The beginnings of married life can be a very expensive proposition. The furnishing of the new household and the wedding celebration can place formidable pressures on the budgets of the couple and their families. Among the various instruments that society has evolved to soften the blow is the widespread practice of bestowing gifts upon the bride and groom.
In western secular and Christian society, the obligation to bring gifts to a wedding is treated more as a matter of social etiquette than as a formal requirement. Questions about returning presents after a failed engagement or cancelled wedding are more likely to be dealt with in newspaper advice columns than in the courts. In Talmudic sources, on the other hand, the practice is treated as a full-fledged legal responsibility.
In this connection, ancient Jewish tradition assigned a special role to the grooms confidant, who is designated to by the Hebrew word "shoshbin," a word of apparent Akkadian origin which often appears in Aramaic in the sense of "a close friend." In many respects, the shoshbins role bears a close resemblance to that of the "Best Man" at gentile weddings, a close companion of the groom who is expected to provide assistance and moral support
Underlying to the institution of the shoshbin is a sort of mutual pact between young men of a similar age to assist one another at their respective weddings.
The practice is described succinctly by Maimonides: "It is the prevailing custom in all lands that when a man gets married, his comrades and acquaintances send him money in order to help him defray the expenses connected to the marriage. Those same friends and acquaintances who sent him the gifts are then entitled to come eat and drink with the groom during the week of the wedding festivities Those who sent the money or gifts are referred to as shoshbins."
As with the contemporary Best Man, the choice of a shoshbin was an indication of the most profound friendship, so much so that some rabbis in the Mishnah declared that a person who had served in that capacity was disqualified to testify in court about matters involving the groom.
We have seen that in accepting the honour of being a shoshbin, a person is also assuming a financial obligation, since the Best Man was expected to confer generous gifts upon the groom. In the short term, some of the expense could be written off against the pleasures of being invited to wine and dine at the wedding festivities. However, it was of greater significance that the shoshbin could count on recouping his capital more completely on the occasion of his own marriage.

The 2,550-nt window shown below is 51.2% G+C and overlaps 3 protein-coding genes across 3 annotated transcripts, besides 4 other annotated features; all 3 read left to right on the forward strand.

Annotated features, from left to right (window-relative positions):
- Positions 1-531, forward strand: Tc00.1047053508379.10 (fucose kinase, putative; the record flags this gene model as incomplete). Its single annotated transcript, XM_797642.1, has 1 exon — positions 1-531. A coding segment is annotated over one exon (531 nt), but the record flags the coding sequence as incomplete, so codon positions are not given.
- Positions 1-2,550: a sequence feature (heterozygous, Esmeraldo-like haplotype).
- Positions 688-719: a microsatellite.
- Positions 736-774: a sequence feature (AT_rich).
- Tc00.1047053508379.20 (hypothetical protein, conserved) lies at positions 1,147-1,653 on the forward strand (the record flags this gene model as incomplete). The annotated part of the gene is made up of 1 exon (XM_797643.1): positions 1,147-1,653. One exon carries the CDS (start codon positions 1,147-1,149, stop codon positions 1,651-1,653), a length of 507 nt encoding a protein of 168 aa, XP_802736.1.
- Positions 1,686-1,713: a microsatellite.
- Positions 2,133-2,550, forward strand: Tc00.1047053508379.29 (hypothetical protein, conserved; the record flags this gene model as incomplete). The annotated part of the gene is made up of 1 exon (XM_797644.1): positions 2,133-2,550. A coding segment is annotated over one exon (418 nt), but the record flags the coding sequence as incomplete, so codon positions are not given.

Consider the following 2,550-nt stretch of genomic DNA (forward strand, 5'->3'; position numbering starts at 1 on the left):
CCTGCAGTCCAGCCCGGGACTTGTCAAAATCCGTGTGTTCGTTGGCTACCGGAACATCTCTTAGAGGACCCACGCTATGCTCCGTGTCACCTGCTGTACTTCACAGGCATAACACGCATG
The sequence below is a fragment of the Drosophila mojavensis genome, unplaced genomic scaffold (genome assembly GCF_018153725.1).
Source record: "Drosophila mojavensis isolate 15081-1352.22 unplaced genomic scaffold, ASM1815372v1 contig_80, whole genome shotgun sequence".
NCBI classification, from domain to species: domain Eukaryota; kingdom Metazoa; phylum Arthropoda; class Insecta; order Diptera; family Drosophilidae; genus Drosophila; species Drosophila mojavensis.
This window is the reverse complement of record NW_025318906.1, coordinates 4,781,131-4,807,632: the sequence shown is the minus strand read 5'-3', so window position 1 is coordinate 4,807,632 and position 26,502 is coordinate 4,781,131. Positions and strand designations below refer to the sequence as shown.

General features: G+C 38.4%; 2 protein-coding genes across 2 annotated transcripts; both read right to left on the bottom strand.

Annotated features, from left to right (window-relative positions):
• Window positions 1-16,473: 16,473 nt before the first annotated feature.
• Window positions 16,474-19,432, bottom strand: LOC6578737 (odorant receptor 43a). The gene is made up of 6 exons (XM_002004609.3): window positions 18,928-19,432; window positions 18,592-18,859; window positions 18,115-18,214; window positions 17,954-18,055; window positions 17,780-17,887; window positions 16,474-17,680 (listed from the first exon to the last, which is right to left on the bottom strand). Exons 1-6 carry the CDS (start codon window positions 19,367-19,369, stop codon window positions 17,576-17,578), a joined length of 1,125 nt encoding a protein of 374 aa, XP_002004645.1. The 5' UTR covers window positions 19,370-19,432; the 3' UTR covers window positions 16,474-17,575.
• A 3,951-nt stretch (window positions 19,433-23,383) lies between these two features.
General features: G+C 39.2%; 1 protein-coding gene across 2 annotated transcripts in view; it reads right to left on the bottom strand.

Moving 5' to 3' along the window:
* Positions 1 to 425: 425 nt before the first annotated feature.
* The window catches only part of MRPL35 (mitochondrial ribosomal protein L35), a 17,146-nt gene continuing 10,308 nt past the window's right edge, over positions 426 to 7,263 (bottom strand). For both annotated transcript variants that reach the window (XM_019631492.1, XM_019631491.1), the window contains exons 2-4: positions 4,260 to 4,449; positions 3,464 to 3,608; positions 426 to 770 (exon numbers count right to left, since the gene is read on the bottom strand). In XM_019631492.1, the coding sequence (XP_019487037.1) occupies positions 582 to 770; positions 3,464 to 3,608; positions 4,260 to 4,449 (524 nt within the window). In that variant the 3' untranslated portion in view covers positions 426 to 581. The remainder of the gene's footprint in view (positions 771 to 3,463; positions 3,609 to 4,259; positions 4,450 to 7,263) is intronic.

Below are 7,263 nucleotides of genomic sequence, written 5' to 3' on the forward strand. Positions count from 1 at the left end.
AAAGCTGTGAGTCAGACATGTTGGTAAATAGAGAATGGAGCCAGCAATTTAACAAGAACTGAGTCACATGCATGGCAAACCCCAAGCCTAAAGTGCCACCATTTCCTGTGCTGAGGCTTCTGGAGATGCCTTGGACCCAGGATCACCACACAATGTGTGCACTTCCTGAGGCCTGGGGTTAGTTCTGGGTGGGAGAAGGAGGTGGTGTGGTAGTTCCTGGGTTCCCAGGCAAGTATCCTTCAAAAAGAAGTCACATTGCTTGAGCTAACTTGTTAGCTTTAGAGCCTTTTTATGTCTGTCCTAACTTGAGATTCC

The Mishnah rules that the obligation to repay the wedding presents is enforcable by law. If the favour were not returned when the Best Man himself got married, he was entitled to sue for the original costs. Jewish law therefore had to adjudicate cases in which the weddings of the two comrades were of unequal cost; and the rabbis discussed whether the obligation to recompense the wedding presents could be inherited if the original shoshbin died before ever collecting it.
Although halakhic texts tend to focus on the legal entanglements that arise from the office, it is clear that there was a meaningful moral dimension to the honour as well, and hence the selection of a shoshbin was not to be made lightly. Rav Pappa advised that, though it might be appropriate for a man to choose a bride who was his social inferior, he should strive to choose a shoshbin who is of a higher station. Indeed, the bride was also expected to have her own shoshbin to support and attend her through the wedding.
Some sources suggest that the shoshbin was deemed to be a kind of protector or godparent of the marriage, who played an ongoing role in soothing frictions between the couple. This assumption underlies many midrashic depictions of the covenant between God and the people of Israel, which is often portrayed as a marriage, albeit an occasionally stormy one.
In this setting, the task of the shoshbin was performed by no less a figure than Moses, who even in his last days devoted his energies to upholding the fragile relationship between Israel and the Creator:
It was analogous to the case of a king who had take a wife, and she had a shoshbin. Whenever the king would lose his temper, the shoshbin would calm him down and restore harmony between the king and queen. When the shoshbin was approaching his death, he began to beseech the king, saying: I beg of you, take care for your wife
In acting as Israels figurative Best Man, Moses was following a most distinguished precedent. The Biblical account of the creation of the first woman states that the Almighty himself "brought her to the man"; from which the Talmud deduces that "the Holy One Blessed Be He acted as shoshbin for the first man. From this we may infer that it is proper for a more distinguished person to act as shoshbin for a lesser one without feeling slighted."
Indeed, the awareness of such an illustrious exemplar gives powerful new meaning to the expression "Best Man."
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